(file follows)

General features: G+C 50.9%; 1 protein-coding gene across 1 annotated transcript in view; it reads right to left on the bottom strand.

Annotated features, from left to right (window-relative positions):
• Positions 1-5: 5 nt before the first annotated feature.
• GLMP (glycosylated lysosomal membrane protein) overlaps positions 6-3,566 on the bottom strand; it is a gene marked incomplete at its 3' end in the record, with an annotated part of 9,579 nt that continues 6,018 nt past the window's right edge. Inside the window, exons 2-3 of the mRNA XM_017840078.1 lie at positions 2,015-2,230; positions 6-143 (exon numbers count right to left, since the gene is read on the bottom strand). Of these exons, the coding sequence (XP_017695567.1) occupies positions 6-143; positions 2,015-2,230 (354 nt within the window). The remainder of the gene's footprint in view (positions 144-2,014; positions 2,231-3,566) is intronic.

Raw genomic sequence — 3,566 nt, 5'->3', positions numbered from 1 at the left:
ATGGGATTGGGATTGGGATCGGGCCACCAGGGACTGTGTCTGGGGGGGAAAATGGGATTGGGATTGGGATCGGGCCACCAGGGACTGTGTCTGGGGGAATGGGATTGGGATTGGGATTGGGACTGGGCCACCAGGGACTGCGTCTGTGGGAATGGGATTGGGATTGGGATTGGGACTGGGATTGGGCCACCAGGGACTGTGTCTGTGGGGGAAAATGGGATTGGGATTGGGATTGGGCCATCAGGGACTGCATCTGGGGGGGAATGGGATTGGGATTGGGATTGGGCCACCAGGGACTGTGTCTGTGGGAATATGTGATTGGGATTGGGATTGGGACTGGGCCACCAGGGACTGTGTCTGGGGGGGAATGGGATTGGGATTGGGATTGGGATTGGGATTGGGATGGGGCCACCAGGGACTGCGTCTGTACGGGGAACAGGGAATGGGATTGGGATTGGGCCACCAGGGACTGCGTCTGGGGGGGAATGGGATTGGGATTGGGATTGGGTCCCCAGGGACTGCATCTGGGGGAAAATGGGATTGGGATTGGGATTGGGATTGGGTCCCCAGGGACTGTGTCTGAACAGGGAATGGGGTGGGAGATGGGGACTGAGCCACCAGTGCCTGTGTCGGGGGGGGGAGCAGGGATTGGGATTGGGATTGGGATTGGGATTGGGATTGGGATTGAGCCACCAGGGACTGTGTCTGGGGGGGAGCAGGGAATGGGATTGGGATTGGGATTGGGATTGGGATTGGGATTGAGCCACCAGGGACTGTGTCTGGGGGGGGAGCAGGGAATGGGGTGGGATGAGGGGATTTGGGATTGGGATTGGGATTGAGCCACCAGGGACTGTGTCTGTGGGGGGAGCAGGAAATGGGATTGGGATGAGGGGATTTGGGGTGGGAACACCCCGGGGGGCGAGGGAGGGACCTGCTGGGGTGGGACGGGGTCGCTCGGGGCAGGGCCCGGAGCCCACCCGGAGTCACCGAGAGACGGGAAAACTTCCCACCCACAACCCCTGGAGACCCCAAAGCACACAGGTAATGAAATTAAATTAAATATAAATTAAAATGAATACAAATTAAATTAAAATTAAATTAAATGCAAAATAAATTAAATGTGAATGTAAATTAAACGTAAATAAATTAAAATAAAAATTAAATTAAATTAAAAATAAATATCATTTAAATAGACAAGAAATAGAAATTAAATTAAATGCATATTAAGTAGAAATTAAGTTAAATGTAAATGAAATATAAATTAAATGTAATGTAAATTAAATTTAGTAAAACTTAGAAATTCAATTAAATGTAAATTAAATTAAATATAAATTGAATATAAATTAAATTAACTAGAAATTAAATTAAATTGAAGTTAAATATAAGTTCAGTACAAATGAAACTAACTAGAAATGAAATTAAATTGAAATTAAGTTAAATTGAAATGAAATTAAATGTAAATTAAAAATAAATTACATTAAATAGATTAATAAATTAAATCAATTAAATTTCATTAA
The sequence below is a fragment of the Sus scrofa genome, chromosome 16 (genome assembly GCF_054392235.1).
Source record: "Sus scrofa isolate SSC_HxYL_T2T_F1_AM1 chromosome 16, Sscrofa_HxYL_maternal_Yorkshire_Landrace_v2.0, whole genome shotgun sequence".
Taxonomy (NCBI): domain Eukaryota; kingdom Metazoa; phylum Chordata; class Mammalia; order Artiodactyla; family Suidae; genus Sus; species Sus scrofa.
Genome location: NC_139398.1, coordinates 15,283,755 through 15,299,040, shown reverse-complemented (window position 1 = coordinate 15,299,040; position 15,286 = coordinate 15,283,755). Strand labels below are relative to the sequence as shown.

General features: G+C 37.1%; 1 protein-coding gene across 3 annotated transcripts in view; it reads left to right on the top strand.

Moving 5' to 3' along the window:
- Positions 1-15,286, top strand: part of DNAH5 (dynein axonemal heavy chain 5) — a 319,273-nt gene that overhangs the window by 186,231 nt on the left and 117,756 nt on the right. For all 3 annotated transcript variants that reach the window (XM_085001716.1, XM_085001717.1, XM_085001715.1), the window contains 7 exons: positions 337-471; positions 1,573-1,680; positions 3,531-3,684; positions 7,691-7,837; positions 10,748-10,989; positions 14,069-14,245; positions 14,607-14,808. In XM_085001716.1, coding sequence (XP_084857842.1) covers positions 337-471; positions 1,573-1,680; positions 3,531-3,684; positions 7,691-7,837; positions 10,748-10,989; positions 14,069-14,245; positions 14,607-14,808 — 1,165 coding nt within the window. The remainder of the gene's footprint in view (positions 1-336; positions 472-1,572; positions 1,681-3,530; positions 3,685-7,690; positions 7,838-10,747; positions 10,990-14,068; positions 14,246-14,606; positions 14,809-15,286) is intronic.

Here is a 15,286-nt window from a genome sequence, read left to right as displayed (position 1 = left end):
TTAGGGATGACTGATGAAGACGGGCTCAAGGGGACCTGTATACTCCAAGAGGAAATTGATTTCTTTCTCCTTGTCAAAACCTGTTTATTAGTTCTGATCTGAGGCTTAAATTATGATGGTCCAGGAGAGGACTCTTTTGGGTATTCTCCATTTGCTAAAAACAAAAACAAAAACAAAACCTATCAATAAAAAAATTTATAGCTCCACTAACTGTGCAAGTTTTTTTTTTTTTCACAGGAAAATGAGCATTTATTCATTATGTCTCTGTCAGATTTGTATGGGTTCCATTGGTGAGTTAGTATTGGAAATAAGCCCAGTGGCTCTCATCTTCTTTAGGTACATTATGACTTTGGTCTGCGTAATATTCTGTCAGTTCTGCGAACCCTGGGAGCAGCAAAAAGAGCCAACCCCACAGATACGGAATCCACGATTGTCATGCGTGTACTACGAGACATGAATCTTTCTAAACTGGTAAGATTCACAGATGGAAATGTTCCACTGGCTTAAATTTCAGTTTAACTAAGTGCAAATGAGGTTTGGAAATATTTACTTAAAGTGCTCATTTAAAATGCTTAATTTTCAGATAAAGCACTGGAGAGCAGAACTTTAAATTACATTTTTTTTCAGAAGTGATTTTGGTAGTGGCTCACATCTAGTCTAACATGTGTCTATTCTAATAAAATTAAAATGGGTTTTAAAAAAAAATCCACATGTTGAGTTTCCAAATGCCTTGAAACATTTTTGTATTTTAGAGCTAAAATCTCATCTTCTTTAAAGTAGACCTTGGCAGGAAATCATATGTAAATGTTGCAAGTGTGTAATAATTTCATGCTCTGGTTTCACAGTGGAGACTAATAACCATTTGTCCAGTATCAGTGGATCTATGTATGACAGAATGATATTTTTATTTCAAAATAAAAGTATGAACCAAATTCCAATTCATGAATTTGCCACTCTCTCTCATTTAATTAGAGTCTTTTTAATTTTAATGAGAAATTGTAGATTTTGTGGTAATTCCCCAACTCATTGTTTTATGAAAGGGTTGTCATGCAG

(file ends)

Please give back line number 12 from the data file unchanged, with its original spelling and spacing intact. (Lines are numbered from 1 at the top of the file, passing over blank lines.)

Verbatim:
Moving 5' to 3' along the window: